Thursday, August 26, 2010

Wednesdays with Liana - New Responsibilities

Not only have things changed in the home with your sick parent, your healthy parent has changed too. The caregiver (someone who takes care of the sick person) has a lot on their mind. If your ill parent can't drive or work, the caregiver has a lot of things that they have to do. It's very stressful. My mommy is a strong woman. She takes care of daddy, takes care of me and Derek, works, drives us places, and still finds time to buy us a candy bar. J

Yet, she is more tired. Whenever she has the chance, she wants to relax. I understand that, but I sometimes want to be with her. How has your caregiver changed? Do you find that he/she is exhausted? Tell me in comments below!!

Signed Liana

Change change change. With change comes more change. As your parent with cancer is able to do less, the parent without cancer must do more. Last week I shared some ways that you can work to help out both parents with the added responsibilities and I hope you were able to use some of those ideas and work to accept some of those changes and find a way to make them work for you.

Now that you’ve thought about ways you can help your parent with more responsibilities, this gives them more time to do things for themselves. Having time to do something for themselves like taking a bath, going for a walk or just spending some time alone is important. Our bodies function similar to our cell phone batteries; if we use our phone texting and talking all day, eventually our battery is going to die and we have to plug it in to recharge. If we run our bodies down both physically and emotionally by working, running errands, doing all of the household chores and being the strong person for the person who is sick and we don’t give ourselves time to recharge, our batteries are going to go dead. Just like taking time to plug in our phones, we’ve got to find time to recharge ourselves. Your parents need time to do this. Sometimes, they may need to do this alone, but other times they would probably enjoy doing it with you.

So, it is important that you recognize your parent needs this time. It would also be helpful to let them know your feelings about it. Let them know you feel like you don’t get to spend as much time with them, but that you also understand they need down time. Then, give them solutions to go along with your concerns. Come up with ways you can be with them while they find time to relax. Set a time each week that you go on a walk together, or plan time to go get your hair or nails done, or if money is tight, plan a spa night at home: surprise your parent and have dinner ready for them and then sit and eat together. Come up with ideas that you know will help your parent to relax and “recharge” that you can do together!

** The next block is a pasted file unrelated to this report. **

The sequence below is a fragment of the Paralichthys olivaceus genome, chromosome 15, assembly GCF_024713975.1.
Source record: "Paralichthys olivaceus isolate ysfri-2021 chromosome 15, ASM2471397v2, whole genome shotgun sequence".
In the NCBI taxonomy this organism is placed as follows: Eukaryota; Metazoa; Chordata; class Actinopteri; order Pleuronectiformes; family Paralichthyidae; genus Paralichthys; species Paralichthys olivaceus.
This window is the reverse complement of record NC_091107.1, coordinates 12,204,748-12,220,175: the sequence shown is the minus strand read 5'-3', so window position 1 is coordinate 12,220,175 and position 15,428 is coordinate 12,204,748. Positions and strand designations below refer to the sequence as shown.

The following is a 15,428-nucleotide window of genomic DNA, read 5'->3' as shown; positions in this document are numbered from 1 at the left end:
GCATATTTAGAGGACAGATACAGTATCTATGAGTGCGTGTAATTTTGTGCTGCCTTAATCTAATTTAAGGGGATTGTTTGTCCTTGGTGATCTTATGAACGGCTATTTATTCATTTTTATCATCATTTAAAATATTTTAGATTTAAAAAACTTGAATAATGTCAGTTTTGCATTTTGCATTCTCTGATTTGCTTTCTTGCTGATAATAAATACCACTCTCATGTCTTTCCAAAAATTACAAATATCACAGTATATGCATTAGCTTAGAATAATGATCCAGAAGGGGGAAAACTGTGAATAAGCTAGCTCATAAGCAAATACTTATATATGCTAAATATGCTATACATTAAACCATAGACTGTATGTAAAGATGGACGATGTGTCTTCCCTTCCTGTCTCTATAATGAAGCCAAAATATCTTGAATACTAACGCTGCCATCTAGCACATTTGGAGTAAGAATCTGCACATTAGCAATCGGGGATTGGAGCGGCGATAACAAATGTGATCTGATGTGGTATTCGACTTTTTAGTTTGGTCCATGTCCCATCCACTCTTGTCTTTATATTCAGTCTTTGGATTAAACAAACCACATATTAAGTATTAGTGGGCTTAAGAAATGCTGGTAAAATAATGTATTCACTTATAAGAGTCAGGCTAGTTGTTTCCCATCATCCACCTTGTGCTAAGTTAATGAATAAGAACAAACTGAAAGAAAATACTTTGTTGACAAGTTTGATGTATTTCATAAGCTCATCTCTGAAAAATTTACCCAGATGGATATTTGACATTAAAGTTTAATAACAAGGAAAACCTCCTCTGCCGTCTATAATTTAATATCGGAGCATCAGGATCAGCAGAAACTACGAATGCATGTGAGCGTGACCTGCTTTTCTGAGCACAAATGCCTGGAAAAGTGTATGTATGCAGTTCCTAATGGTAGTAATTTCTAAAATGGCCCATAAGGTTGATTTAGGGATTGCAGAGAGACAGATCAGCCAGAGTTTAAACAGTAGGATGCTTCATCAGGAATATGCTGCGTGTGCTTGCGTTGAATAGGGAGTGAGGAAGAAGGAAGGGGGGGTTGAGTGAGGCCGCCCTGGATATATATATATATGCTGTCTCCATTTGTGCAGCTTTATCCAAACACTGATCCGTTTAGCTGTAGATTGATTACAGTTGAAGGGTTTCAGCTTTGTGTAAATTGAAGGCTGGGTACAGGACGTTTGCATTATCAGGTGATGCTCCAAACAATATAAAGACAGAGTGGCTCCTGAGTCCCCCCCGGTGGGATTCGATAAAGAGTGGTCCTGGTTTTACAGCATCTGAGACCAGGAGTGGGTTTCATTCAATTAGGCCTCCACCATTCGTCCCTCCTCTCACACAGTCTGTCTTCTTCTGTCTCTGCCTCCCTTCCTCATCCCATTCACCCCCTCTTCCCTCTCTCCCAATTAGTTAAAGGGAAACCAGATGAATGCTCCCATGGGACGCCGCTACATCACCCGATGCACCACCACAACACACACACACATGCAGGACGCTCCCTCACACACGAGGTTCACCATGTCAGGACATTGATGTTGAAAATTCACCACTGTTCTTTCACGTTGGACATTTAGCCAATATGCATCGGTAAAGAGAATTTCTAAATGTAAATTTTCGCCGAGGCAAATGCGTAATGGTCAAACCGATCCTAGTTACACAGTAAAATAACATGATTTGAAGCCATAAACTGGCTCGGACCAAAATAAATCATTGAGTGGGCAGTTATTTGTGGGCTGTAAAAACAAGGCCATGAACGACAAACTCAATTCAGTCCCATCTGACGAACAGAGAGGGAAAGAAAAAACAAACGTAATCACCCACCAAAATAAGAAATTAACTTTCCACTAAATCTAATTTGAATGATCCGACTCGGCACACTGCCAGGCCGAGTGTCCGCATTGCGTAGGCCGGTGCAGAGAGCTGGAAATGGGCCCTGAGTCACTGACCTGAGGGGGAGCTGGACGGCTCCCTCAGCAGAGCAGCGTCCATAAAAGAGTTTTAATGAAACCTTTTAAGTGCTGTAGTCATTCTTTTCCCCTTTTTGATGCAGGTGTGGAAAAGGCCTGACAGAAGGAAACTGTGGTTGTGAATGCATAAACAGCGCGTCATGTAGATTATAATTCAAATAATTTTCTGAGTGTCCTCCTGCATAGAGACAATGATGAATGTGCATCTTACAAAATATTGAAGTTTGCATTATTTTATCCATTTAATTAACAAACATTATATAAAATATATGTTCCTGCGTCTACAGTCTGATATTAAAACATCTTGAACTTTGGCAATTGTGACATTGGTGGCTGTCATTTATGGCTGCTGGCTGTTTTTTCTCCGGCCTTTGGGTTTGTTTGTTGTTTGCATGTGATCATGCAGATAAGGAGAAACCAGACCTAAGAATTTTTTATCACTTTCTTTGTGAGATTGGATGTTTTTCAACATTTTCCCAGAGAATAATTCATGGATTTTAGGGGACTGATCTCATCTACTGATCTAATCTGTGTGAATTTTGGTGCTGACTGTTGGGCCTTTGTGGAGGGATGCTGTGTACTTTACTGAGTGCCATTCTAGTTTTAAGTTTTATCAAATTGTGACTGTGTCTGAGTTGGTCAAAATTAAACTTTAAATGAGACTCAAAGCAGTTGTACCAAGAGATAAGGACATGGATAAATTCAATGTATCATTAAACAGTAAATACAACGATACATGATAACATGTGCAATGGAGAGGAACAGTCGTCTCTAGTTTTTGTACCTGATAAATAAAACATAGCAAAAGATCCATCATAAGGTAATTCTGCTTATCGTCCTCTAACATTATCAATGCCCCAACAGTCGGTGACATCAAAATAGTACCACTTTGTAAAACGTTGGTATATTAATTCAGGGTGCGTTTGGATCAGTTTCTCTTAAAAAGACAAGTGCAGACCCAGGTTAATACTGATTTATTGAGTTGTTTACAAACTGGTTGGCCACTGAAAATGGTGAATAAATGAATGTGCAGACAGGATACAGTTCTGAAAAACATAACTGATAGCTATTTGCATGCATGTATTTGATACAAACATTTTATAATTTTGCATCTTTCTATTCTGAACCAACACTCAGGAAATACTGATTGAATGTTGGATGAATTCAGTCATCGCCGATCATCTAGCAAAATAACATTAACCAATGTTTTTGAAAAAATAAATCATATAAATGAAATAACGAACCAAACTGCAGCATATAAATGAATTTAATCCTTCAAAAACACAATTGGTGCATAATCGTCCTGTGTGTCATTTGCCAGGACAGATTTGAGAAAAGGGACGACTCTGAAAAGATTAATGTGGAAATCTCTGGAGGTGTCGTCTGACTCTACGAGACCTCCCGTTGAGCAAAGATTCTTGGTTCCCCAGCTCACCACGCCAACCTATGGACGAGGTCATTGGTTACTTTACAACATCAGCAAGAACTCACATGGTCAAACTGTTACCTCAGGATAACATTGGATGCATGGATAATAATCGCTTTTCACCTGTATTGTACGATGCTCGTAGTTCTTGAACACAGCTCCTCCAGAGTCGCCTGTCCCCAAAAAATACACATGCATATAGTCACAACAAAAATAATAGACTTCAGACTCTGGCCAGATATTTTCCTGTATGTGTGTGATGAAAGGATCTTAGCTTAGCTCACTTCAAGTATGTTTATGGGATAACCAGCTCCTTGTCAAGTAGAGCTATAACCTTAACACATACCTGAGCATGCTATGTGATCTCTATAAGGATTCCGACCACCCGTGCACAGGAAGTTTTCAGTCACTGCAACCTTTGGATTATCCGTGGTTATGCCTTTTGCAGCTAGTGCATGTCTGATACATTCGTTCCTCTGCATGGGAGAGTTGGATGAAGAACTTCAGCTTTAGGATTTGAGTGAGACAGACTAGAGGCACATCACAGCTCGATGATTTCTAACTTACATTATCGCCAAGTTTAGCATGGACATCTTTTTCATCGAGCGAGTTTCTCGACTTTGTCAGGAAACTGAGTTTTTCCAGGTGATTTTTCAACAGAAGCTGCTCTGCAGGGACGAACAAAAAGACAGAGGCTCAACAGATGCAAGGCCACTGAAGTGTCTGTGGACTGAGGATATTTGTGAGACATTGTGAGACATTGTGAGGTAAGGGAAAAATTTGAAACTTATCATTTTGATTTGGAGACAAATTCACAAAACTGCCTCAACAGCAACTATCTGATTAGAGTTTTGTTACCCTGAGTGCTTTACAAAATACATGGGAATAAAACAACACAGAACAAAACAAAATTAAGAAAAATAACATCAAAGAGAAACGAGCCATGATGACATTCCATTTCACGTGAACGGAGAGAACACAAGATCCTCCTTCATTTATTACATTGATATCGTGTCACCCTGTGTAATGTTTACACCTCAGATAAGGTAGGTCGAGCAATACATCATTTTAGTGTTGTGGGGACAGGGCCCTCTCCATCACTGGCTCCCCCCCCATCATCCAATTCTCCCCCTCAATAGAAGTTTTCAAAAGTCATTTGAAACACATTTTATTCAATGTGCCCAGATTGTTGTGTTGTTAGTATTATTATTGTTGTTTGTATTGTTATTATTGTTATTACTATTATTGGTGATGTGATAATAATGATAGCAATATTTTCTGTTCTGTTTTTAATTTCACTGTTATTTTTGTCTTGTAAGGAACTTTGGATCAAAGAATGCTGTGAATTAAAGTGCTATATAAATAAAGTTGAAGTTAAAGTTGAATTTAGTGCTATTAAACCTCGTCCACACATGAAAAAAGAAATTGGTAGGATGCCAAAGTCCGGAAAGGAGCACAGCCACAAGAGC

As school is starting for many of you this week, it is important to find time for this because you will now also have more responsibility. Take time to care for yourselves so that you have the energy to give your best at school!!

Jessica

Thursday, August 19, 2010

Wednesdays with Liana - Good Change, Bad Change

Hey everyone! Liana here.
When your parent was diagnosed with cancer, a lot of things changed. Your schedule for activities might have changed, your parents’ schedule might’ve changed, but a big change is in the home.

I find that I’m helping a lot more than I used to. Loading the dishwasher, feeding my dogs and doing laundry. Do you feel like you’re doing a lot more chores than usual?
Also, my dad gets tired a lot and takes naps every now and then. I have to be quiet sometimes so I don’t disturb him.

I have an older brother who is in high school. He was always mean to me, like a brother should be. But ever since daddy was diagnosed, he’s been slightly more cruel. If you have a sibling, how do they act? Do you guys get along more? Or just the opposite, like me and my brother? If you don’t a brother or sister, do you sometimes feel alone?
Can’t wait to hear from you!

Signed, Liana


Change is never easy, but change caused by a cancer diagnosis can be especially difficult. These are changes that families are forced to make that you probably have a lot of negative feelings toward. So, trying to have a positive attitude and stepping up to share some of the new responsibilities will make it easier for everyone in your family and maybe make it seem a little less difficult.

So, instead of waiting for mom or dad to tell you to take out the trash or help with the laundry and you possibly arguing with them over it, just go ahead and take out the trash when you see it get full or put it on the curb when you know it’s trash day. Go ahead and load the dishwasher when the sink is full or walk the dog. By you taking initiative and doing extra things around the house, it may make your parents less stressed, which may make the cancer experience a little less difficult.

Your challenge this week is to find one change that you don’t like and then think about something that changed but that you actually like - one positive!!
Jessica

Wednesday, August 11, 2010

Wednesdays with Liana - Caring Counts!

What's up? It's Liana!

I love to hang out with my friends! My friends have always been there for me, especially when my dad’s tumor grew back. Some of my friends read my daddy's CaringBridge (an online journal of how he's doing). All of them ask me how he's doing. I think it's so sweet! But other than that we don’t really talk about it. When my friends come over to hang out, they don't treat my dad any different than any other human. What about you? Do you and your friends talk about your sick parent at all? How do your friends act around your parent? Answer me in comments below!